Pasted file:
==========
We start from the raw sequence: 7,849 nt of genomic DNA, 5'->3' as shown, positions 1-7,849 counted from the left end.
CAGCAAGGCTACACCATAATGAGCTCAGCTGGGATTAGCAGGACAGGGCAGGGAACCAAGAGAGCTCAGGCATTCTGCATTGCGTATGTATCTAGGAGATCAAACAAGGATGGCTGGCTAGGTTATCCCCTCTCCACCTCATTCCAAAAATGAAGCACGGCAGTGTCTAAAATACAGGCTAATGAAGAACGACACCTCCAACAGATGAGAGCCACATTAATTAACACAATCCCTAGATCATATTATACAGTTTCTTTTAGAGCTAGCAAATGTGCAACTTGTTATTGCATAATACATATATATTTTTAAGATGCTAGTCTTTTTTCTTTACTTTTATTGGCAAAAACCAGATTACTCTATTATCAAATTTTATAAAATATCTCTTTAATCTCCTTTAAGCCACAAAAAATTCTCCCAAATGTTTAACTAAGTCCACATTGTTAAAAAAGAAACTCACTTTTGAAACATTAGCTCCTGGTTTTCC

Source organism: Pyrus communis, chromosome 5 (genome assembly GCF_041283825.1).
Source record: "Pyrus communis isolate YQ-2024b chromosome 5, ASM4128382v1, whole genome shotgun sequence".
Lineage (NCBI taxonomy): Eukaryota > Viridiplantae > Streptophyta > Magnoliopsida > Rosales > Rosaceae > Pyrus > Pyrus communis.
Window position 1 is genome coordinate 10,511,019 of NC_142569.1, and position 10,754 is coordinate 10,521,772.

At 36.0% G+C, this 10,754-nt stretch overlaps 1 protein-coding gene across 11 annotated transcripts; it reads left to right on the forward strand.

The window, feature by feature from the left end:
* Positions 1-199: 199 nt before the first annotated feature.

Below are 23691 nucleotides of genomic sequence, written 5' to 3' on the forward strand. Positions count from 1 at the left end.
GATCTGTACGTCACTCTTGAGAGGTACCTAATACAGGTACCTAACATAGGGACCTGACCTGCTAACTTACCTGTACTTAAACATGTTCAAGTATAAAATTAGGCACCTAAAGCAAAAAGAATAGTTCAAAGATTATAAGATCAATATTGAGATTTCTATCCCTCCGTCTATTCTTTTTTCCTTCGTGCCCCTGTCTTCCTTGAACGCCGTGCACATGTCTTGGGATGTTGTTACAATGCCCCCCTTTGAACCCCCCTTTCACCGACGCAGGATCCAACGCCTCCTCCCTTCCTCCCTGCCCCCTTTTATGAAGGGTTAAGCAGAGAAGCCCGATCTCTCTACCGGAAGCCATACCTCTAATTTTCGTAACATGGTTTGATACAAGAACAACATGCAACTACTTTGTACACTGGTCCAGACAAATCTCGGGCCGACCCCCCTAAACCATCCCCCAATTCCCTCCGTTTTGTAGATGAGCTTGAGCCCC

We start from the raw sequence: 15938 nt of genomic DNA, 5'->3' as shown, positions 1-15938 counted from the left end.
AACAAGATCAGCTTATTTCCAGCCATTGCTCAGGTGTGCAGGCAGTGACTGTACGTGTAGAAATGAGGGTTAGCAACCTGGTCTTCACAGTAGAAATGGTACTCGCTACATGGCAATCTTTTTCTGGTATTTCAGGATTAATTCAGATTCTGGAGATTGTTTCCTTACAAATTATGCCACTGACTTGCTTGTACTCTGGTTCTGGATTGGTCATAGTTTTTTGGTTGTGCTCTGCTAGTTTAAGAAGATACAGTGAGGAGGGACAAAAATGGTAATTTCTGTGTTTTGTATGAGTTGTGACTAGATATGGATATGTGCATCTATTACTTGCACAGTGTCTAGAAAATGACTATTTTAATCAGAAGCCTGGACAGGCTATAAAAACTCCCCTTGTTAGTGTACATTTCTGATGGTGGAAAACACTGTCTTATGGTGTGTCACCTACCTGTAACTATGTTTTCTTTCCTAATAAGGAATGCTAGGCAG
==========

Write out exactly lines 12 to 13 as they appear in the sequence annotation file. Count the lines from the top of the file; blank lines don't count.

We start from the raw sequence: 15938 nt of genomic DNA, 5'->3' as shown, positions 1-15938 counted from the left end.
AACAAGATCAGCTTATTTCCAGCCATTGCTCAGGTGTGCAGGCAGTGACTGTACGTGTAGAAATGAGGGTTAGCAACCTGGTCTTCACAGTAGAAATGGTACTCGCTACATGGCAATCTTTTTCTGGTATTTCAGGATTAATTCAGATTCTGGAGATTGTTTCCTTACAAATTATGCCACTGACTTGCTTGTACTCTGGTTCTGGATTGGTCATAGTTTTTTGGTTGTGCTCTGCTAGTTTAAGAAGATACAGTGAGGAGGGACAAAAATGGTAATTTCTGTGTTTTGTATGAGTTGTGACTAGATATGGATATGTGCATCTATTACTTGCACAGTGTCTAGAAAATGACTATTTTAATCAGAAGCCTGGACAGGCTATAAAAACTCCCCTTGTTAGTGTACATTTCTGATGGTGGAAAACACTGTCTTATGGTGTGTCACCTACCTGTAACTATGTTTTCTTTCCTAATAAGGAATGCTAGGCAG